Foreign Currency Convertible Bonds (FCCB) is a type of convertible bond that are issued in a currency different than the issuer’s domestic currency. It means bonds issued under FCCB are subscribed by a non-resident in Foreign currency. For example, If you buying an Indian FCCB in UK then it means you can invest using your pounds and they will be converted by the further investment. And any time you can get your money back in your currency. It helps companies to raise money in the form of Foreign Currency by issuing FCCB bonds. The maximum tenure of the bond is five years. A convertible bond is a mix between a debt and equity instrument. A convertible bond is, in fact, a quasi-debt instrument, which can be converted into equity shares at the choice of investors either immediately after issue, or on maturity, or during a set period, at a predetermined strike rate or a conversion price. It acts like a bond by making regular interest and principal payments. These bonds also give the bondholder an option to convert the bond into shares, either in whole or in parts. The investor makes a significant gain if the conversion price is higher than the traded price and suffers a loss if the traded price is higher than the conversion price. The investor has the freedom to decide to hold the bond till maturity, receive regular interest payments and principal and redeem on maturity, rather than opting to converting the debt instruments into equity.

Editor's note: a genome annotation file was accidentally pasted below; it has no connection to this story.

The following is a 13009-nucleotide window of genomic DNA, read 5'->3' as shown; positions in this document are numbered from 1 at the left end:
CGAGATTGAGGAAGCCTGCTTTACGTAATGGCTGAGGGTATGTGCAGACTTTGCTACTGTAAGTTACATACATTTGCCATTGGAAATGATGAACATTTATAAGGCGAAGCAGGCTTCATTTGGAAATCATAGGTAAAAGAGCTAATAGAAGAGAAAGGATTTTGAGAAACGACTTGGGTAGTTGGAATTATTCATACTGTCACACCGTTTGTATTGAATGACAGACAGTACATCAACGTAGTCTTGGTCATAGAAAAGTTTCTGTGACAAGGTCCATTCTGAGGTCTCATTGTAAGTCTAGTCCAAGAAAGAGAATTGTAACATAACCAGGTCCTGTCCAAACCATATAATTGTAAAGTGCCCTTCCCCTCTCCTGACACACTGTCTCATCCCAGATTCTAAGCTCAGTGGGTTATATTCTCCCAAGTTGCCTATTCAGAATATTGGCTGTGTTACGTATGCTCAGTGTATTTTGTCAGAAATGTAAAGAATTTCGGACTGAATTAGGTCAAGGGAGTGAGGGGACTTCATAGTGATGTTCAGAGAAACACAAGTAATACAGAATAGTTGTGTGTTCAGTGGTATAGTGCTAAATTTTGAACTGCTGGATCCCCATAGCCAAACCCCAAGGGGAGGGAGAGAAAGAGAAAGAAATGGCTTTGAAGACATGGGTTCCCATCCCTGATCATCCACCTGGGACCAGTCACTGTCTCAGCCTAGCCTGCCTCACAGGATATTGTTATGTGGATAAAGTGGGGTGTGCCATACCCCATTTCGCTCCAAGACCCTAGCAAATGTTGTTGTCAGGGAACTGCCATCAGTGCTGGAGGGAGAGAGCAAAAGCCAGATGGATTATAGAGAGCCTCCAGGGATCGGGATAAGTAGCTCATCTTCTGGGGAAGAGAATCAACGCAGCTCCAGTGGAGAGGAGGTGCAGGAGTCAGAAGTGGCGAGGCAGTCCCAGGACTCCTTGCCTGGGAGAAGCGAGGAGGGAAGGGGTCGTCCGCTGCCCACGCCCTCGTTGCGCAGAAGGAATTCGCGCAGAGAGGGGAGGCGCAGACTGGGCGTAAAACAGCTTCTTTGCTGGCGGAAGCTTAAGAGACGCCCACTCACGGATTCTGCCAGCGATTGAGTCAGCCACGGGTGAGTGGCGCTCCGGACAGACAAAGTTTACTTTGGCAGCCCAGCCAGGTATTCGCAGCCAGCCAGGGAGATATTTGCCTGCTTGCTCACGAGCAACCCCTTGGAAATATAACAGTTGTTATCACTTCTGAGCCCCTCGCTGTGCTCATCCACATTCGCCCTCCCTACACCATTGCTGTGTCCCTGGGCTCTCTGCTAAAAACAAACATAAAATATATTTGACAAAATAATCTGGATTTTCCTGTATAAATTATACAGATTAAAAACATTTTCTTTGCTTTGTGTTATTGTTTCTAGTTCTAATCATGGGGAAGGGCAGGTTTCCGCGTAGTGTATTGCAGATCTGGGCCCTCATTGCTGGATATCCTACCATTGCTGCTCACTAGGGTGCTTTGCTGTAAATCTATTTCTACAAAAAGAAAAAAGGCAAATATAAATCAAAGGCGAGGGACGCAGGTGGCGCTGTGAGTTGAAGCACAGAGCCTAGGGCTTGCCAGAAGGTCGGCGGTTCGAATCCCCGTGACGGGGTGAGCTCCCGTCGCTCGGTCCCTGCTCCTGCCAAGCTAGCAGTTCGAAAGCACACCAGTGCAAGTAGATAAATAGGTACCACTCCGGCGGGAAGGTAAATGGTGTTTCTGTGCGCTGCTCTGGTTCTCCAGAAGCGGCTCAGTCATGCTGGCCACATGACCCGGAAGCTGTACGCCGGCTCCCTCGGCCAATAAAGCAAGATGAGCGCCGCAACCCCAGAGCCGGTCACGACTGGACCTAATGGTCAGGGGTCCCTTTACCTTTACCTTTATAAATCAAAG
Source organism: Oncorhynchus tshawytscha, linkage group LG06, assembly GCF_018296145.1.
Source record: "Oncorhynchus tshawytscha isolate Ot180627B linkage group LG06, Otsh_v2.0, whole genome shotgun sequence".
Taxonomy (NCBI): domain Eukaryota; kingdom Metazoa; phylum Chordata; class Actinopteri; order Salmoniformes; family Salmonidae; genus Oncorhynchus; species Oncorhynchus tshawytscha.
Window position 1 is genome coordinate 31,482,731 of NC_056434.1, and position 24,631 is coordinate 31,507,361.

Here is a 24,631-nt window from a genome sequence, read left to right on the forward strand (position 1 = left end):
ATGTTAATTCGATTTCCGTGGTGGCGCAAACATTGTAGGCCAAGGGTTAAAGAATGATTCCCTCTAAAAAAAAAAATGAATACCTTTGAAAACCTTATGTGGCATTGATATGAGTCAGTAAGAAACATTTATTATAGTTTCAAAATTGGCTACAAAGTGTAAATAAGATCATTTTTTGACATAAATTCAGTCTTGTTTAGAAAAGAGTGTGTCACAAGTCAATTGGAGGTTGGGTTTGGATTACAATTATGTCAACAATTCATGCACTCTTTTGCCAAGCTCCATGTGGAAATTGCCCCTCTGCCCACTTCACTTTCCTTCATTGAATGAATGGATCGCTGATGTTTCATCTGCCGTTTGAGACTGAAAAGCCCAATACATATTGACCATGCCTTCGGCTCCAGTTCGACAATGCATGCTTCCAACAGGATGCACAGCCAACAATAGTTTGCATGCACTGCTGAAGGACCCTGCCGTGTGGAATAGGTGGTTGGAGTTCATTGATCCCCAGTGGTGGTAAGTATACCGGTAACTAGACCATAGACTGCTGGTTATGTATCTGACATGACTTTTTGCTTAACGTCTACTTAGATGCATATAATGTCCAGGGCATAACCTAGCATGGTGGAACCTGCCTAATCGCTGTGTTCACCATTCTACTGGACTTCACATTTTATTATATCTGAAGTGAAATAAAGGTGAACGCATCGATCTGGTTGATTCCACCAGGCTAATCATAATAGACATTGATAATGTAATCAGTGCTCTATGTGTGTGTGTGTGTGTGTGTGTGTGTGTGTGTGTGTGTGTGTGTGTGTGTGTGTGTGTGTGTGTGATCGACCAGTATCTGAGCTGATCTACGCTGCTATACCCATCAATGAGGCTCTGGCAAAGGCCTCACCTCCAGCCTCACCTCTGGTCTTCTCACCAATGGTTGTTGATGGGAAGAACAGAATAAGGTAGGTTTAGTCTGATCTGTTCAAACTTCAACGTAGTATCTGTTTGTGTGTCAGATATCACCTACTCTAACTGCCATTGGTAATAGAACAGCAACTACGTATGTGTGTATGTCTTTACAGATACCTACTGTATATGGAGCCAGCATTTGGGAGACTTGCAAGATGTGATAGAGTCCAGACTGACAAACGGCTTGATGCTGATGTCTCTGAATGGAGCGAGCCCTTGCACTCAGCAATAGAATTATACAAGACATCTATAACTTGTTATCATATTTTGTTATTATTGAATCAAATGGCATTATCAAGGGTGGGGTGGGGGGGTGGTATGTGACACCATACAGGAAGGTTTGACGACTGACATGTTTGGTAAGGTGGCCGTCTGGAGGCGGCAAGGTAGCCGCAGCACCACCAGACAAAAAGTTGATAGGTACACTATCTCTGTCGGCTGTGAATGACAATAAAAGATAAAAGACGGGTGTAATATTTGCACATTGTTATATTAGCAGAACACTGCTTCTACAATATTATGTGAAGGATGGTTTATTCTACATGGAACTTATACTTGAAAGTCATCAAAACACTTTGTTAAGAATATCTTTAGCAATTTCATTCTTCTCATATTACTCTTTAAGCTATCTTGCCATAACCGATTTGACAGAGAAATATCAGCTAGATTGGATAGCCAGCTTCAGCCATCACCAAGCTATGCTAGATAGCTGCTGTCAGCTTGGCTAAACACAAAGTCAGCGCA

Company issuing FCCB’s have to face Foreign Exchange risk, as the repayment to bond holders will be made in Foreign Currency which are highly volatile.
These types of bonds are attractive to both investors and issuers. The investors receive the safety of guaranteed payments on the bond and are also able to take advantage of any large price appreciation in the company’s stock. Issuer can raise money in the form of Foreign Currency.
Advantage Of Issuing FCCB’s
- Interest rate on FCCB bonds are normally 30 to 50% lower than the market rate.
Disadvantage Of Issuing FCCB’s
- If the exchange rate goes up, the issuer has to pay more to the investors.